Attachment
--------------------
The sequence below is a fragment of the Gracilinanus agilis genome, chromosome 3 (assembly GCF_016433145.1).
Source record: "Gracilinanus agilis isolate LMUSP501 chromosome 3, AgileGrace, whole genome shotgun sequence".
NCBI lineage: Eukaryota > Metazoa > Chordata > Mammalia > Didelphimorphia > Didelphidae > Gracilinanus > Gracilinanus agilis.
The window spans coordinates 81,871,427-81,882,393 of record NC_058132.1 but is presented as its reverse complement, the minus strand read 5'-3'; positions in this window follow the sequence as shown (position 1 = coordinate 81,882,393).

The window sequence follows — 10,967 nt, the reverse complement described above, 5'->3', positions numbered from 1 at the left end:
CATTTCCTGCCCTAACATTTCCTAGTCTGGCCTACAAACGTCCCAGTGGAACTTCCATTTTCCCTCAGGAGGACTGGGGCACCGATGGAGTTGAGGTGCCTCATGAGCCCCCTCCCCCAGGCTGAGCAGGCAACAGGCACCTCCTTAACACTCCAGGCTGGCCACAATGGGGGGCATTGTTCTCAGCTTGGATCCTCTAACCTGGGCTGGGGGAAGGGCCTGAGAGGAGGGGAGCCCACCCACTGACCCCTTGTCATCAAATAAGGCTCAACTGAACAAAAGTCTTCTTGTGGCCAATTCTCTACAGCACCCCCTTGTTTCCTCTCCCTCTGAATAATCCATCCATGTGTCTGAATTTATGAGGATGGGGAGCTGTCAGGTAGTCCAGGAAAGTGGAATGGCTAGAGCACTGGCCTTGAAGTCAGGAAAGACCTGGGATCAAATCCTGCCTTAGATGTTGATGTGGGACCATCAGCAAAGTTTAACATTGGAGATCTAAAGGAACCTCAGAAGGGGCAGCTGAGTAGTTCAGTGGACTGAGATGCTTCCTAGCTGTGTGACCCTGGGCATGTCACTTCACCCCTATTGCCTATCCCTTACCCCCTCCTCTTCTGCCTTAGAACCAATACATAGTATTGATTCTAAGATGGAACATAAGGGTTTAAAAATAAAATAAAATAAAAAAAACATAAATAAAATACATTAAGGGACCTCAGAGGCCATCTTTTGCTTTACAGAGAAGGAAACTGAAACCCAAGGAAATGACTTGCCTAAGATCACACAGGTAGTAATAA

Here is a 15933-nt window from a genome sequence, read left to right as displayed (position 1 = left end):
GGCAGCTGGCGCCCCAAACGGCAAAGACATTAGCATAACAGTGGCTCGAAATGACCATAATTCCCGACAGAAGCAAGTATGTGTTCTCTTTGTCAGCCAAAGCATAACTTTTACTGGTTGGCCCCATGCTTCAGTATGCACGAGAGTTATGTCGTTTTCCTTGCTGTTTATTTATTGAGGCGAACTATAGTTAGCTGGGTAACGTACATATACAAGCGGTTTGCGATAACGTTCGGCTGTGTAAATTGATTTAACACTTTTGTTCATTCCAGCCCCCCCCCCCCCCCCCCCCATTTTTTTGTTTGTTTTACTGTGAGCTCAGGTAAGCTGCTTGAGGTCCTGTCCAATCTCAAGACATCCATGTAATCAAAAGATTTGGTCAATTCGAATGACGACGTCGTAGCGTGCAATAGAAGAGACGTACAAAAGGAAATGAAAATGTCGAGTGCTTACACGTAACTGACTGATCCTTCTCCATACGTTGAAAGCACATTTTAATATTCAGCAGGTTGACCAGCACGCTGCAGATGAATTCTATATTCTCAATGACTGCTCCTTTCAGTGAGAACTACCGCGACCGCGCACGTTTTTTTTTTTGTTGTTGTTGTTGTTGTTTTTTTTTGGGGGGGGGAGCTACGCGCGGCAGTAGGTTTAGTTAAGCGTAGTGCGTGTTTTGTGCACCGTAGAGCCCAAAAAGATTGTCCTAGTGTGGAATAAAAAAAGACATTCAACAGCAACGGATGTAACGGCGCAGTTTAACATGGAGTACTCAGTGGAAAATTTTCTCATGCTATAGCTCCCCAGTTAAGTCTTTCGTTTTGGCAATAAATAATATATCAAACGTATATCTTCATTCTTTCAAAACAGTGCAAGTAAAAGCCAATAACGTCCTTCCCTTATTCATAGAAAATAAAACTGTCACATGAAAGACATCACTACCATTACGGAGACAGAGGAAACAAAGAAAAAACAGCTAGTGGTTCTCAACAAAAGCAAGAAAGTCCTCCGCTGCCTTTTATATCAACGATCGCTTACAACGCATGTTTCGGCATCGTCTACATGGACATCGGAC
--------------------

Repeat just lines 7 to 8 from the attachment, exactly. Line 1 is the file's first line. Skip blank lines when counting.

Here is a 15933-nt window from a genome sequence, read left to right as displayed (position 1 = left end):
GGCAGCTGGCGCCCCAAACGGCAAAGACATTAGCATAACAGTGGCTCGAAATGACCATAATTCCCGACAGAAGCAAGTATGTGTTCTCTTTGTCAGCCAAAGCATAACTTTTACTGGTTGGCCCCATGCTTCAGTATGCACGAGAGTTATGTCGTTTTCCTTGCTGTTTATTTATTGAGGCGAACTATAGTTAGCTGGGTAACGTACATATACAAGCGGTTTGCGATAACGTTCGGCTGTGTAAATTGATTTAACACTTTTGTTCATTCCAGCCCCCCCCCCCCCCCCCCCCATTTTTTTGTTTGTTTTACTGTGAGCTCAGGTAAGCTGCTTGAGGTCCTGTCCAATCTCAAGACATCCATGTAATCAAAAGATTTGGTCAATTCGAATGACGACGTCGTAGCGTGCAATAGAAGAGACGTACAAAAGGAAATGAAAATGTCGAGTGCTTACACGTAACTGACTGATCCTTCTCCATACGTTGAAAGCACATTTTAATATTCAGCAGGTTGACCAGCACGCTGCAGATGAATTCTATATTCTCAATGACTGCTCCTTTCAGTGAGAACTACCGCGACCGCGCACGTTTTTTTTTTTGTTGTTGTTGTTGTTGTTTTTTTTTGGGGGGGGGAGCTACGCGCGGCAGTAGGTTTAGTTAAGCGTAGTGCGTGTTTTGTGCACCGTAGAGCCCAAAAAGATTGTCCTAGTGTGGAATAAAAAAAGACATTCAACAGCAACGGATGTAACGGCGCAGTTTAACATGGAGTACTCAGTGGAAAATTTTCTCATGCTATAGCTCCCCAGTTAAGTCTTTCGTTTTGGCAATAAATAATATATCAAACGTATATCTTCATTCTTTCAAAACAGTGCAAGTAAAAGCCAATAACGTCCTTCCCTTATTCATAGAAAATAAAACTGTCACATGAAAGACATCACTACCATTACGGAGACAGAGGAAACAAAGAAAAAACAGCTAGTGGTTCTCAACAAAAGCAAGAAAGTCCTCCGCTGCCTTTTATATCAACGATCGCTTACAACGCATGTTTCGGCATCGTCTACATGGACATCGGAC